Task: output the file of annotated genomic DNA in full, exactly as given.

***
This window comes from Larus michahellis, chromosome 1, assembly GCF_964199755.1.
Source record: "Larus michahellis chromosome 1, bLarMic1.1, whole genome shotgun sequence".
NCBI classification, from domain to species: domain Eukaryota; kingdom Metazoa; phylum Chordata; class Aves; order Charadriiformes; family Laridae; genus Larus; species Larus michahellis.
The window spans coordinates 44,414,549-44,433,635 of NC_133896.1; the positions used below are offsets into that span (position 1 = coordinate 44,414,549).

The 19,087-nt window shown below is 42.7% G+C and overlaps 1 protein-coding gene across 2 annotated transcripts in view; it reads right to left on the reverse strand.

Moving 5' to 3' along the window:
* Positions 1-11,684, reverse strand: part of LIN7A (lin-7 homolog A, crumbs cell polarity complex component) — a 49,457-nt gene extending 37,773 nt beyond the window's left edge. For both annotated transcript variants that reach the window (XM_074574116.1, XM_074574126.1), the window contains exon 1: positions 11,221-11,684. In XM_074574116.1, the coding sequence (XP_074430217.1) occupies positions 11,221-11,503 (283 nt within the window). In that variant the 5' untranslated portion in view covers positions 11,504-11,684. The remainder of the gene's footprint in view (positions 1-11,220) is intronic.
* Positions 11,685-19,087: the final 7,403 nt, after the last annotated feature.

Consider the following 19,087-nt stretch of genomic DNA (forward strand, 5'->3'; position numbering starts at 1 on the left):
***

This window comes from Larus michahellis, chromosome 1, assembly GCF_964199755.1.
Source record: "Larus michahellis chromosome 1, bLarMic1.1, whole genome shotgun sequence".
NCBI classification, from domain to species: domain Eukaryota; kingdom Metazoa; phylum Chordata; class Aves; order Charadriiformes; family Laridae; genus Larus; species Larus michahellis.
The window spans coordinates 44,414,549-44,433,635 of NC_133896.1; the positions used below are offsets into that span (position 1 = coordinate 44,414,549).

The 19,087-nt window shown below is 42.7% G+C and overlaps 1 protein-coding gene across 2 annotated transcripts in view; it reads right to left on the reverse strand.

Moving 5' to 3' along the window:
* Positions 1-11,684, reverse strand: part of LIN7A (lin-7 homolog A, crumbs cell polarity complex component) — a 49,457-nt gene extending 37,773 nt beyond the window's left edge. For both annotated transcript variants that reach the window (XM_074574116.1, XM_074574126.1), the window contains exon 1: positions 11,221-11,684. In XM_074574116.1, the coding sequence (XP_074430217.1) occupies positions 11,221-11,503 (283 nt within the window). In that variant the 5' untranslated portion in view covers positions 11,504-11,684. The remainder of the gene's footprint in view (positions 1-11,220) is intronic.
* Positions 11,685-19,087: the final 7,403 nt, after the last annotated feature.

Consider the following 19,087-nt stretch of genomic DNA (forward strand, 5'->3'; position numbering starts at 1 on the left):